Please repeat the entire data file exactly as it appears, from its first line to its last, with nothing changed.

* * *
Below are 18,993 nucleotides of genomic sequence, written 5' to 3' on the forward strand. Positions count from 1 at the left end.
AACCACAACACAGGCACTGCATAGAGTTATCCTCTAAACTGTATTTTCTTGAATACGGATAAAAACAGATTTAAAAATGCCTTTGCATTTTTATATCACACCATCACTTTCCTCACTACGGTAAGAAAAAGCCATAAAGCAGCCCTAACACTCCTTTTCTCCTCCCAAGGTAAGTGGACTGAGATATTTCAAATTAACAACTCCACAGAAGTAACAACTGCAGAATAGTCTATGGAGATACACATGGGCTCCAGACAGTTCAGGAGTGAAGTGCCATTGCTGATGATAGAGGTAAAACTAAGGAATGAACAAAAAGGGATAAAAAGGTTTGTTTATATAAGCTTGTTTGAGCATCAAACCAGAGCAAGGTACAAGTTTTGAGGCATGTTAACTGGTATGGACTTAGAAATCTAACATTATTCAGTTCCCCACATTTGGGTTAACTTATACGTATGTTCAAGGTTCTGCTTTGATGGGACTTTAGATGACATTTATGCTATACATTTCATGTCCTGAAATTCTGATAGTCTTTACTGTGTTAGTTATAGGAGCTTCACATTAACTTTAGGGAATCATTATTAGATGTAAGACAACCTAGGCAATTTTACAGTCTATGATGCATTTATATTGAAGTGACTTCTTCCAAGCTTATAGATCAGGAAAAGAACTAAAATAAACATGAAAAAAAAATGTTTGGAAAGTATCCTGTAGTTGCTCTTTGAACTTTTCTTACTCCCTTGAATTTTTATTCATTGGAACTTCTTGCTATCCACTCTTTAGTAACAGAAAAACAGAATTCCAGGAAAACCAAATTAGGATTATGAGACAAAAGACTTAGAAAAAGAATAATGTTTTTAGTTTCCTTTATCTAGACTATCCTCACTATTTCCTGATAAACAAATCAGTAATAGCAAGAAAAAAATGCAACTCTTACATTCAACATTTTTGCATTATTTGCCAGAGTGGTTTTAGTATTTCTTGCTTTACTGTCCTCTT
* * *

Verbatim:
Below are 18,993 nucleotides of genomic sequence, written 5' to 3' on the forward strand. Positions count from 1 at the left end.
AACCACAACACAGGCACTGCATAGAGTTATCCTCTAAACTGTATTTTCTTGAATACGGATAAAAACAGATTTAAAAATGCCTTTGCATTTTTATATCACACCATCACTTTCCTCACTACGGTAAGAAAAAGCCATAAAGCAGCCCTAACACTCCTTTTCTCCTCCCAAGGTAAGTGGACTGAGATATTTCAAATTAACAACTCCACAGAAGTAACAACTGCAGAATAGTCTATGGAGATACACATGGGCTCCAGACAGTTCAGGAGTGAAGTGCCATTGCTGATGATAGAGGTAAAACTAAGGAATGAACAAAAAGGGATAAAAAGGTTTGTTTATATAAGCTTGTTTGAGCATCAAACCAGAGCAAGGTACAAGTTTTGAGGCATGTTAACTGGTATGGACTTAGAAATCTAACATTATTCAGTTCCCCACATTTGGGTTAACTTATACGTATGTTCAAGGTTCTGCTTTGATGGGACTTTAGATGACATTTATGCTATACATTTCATGTCCTGAAATTCTGATAGTCTTTACTGTGTTAGTTATAGGAGCTTCACATTAACTTTAGGGAATCATTATTAGATGTAAGACAACCTAGGCAATTTTACAGTCTATGATGCATTTATATTGAAGTGACTTCTTCCAAGCTTATAGATCAGGAAAAGAACTAAAATAAACATGAAAAAAAAATGTTTGGAAAGTATCCTGTAGTTGCTCTTTGAACTTTTCTTACTCCCTTGAATTTTTATTCATTGGAACTTCTTGCTATCCACTCTTTAGTAACAGAAAAACAGAATTCCAGGAAAACCAAATTAGGATTATGAGACAAAAGACTTAGAAAAAGAATAATGTTTTTAGTTTCCTTTATCTAGACTATCCTCACTATTTCCTGATAAACAAATCAGTAATAGCAAGAAAAAAATGCAACTCTTACATTCAACATTTTTGCATTATTTGCCAGAGTGGTTTTAGTATTTCTTGCTTTACTGTCCTCTT